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June 27, 2014: Ryder – A Progress Report

We brought Ryder home from the Far Country Animal Clinic on early Monday this past week, and then began doing post-op care. I presumed that this would be a long, arduous process, requiring considerable time and patience on Pete and my part. I braced myself, but let my maternal instincts kick in. I know from all my TTeam training that healing best occurs in mellow, low stress environments.

We left the clinic with a purple bag containing Greenie Pill Pockets (you insert the pills in the pockets and the dogs eat them – this we decided some time ago is preferable to stuffing them

down a dog’s throat), and Ryder left with six pink stitches on the side of her snout and an Elizabethan collar encircling her ruff. I said to Pete that because she had a Satellite dish on, that Ryder could now more easily tune in to Animal Planet.

Ryder at first had to get used to navigating with the collar on. And the other dogs had to get used to her wearing it. It was also kinda tough, going upstairs groggy—but we of course gave her an assist. Ryder also had to figure out how to drink water and eat. For the meantime, cleaning herself off was out.

I considered her weepy right eye and the redness that accompanied this as a cause for concern. However, Ryder was unfazed by her condition. She rested the first day, and in the evening, she and I went for a collar-free walk. Once back at home, she cleaned herself off. Pete continued to give Ryder her medications, and occasionally cleaned the collar.

It’s now six days since the accident. Ryder is back to behaving in her usual manner – that is, she spends considerable time trotting around the house, looking for something to do. And if there’s nothing to do, she will find something to do, one of her favorite activities being taking her toys from one room to the next. In between, she looks for alternate items to chew, such as books left on windowsills. She has also again taken to sitting on the stairs beside the kitchen window and peering outside at the passing riff raff.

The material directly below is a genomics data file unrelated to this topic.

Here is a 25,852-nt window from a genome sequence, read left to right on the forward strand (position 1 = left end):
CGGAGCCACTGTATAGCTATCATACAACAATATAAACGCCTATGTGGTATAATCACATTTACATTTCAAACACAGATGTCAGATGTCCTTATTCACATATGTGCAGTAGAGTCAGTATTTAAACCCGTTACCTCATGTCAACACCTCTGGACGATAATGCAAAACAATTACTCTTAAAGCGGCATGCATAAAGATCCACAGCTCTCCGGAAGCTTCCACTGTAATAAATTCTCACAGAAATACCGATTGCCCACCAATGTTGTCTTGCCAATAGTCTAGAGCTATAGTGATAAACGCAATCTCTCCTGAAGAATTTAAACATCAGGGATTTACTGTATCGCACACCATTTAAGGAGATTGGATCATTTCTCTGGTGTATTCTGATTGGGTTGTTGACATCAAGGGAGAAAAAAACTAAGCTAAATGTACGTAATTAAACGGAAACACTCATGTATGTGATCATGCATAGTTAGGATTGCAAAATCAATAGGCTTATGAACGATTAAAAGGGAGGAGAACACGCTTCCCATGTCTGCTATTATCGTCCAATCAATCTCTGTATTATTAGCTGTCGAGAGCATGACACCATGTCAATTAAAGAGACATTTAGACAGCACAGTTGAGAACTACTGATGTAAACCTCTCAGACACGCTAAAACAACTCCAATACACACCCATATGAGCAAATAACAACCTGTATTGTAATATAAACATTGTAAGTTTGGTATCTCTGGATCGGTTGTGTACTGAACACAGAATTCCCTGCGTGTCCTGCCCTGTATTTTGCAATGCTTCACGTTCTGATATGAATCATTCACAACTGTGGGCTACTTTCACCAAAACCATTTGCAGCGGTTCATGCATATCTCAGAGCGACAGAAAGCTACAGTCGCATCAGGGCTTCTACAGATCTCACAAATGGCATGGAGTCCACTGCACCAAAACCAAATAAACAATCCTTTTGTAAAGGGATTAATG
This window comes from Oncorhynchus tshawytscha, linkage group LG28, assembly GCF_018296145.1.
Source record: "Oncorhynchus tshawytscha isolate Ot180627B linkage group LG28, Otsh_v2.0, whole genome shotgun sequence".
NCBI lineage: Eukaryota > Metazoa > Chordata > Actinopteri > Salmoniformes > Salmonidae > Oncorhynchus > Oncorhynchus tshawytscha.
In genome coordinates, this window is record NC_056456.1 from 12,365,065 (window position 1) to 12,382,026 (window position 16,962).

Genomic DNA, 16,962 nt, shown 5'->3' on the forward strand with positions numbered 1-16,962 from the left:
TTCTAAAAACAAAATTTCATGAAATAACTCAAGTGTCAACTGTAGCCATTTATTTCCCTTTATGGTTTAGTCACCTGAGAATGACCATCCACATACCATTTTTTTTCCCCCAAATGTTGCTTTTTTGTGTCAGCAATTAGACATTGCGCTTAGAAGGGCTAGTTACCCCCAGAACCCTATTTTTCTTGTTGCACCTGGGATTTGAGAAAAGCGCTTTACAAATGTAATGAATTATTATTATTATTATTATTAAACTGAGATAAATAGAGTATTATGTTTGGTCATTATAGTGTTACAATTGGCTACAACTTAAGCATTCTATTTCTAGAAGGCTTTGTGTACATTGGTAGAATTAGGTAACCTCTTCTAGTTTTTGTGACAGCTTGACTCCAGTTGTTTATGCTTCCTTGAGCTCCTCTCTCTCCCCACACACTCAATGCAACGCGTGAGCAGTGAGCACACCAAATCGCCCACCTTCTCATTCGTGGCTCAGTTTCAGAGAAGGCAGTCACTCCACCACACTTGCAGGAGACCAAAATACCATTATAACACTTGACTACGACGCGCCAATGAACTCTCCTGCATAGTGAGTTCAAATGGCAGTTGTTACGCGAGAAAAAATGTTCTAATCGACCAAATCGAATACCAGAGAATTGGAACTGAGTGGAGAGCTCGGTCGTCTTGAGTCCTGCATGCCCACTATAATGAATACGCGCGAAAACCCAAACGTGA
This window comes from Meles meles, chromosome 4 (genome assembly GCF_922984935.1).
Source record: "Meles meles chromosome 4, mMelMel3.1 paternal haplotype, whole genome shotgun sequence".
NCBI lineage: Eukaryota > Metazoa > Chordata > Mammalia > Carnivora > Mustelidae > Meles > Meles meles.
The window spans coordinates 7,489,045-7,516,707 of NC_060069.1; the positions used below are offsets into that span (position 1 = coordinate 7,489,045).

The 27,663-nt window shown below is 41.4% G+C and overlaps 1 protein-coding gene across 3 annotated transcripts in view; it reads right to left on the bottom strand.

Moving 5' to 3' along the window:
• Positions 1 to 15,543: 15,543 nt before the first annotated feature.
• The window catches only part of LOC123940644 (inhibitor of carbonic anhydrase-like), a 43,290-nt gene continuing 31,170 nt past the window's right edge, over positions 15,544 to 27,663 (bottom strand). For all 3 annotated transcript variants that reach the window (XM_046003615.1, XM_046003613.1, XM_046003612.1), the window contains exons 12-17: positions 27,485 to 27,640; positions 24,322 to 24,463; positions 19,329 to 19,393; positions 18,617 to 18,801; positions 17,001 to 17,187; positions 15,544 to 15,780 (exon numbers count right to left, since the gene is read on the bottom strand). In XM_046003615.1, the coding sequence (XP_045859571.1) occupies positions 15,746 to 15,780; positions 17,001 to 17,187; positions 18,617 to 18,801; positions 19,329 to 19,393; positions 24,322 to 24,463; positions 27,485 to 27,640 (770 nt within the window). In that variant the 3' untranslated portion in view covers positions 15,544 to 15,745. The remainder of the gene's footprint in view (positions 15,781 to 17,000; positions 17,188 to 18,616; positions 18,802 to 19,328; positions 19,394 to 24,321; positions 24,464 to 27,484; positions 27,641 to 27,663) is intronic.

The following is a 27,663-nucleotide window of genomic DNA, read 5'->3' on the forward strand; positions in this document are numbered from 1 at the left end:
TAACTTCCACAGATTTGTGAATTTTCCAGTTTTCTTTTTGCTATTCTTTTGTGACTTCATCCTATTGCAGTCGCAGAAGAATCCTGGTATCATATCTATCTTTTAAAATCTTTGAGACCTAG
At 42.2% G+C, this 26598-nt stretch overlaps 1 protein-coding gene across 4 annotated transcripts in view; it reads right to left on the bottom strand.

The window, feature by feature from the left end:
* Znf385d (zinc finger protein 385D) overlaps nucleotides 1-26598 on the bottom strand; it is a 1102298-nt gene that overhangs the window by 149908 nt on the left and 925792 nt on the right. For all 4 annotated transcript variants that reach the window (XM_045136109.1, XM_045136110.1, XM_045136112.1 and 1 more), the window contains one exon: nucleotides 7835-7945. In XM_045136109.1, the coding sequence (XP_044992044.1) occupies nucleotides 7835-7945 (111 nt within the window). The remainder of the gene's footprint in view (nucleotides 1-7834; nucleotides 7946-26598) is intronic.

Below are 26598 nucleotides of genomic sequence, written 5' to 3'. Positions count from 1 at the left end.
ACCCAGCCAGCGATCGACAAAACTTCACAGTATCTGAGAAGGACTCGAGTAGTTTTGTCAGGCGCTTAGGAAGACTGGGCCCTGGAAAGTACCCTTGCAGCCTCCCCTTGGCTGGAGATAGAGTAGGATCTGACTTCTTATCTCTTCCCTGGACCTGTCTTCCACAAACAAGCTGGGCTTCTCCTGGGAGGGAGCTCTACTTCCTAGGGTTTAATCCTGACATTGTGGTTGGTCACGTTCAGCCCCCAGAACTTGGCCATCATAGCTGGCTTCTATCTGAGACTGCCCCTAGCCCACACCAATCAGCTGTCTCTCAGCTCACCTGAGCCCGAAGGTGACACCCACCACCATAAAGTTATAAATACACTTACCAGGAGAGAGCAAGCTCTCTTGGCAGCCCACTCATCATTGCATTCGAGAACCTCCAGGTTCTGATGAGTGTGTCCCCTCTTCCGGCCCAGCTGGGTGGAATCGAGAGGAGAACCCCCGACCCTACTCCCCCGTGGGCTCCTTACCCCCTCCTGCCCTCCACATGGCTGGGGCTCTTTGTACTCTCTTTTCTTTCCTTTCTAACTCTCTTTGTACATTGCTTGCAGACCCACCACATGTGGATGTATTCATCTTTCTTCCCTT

There are other signs indicating that Ryder’s on the road to recovery. Her eye is no longer weepy, and the red on the side is now pink. And she and Jenna have been attempting to rough house in non-cone moments. Ryder has also taken to hanging out with me in the mornings when I write. In fact, right now she’s on our bed, crashed.

My waking thoughts have centered around obsessing about how lucky we are to have Ryder, and how lucky we are that she wasn’t killed or permanently maimed. I’ve also been thinking about her future trail training. We will, when the time comes, chunk things down, and at first have her go out on the trail with Pete and Tinni. We’ll next include Raudi. And later, much later, include Hrimmi who we will pony. This was definitely a hard-earned lesson for us all. As I now know, it’s a wise idea to train trail dogs, otherwise, unforeseen things can happen.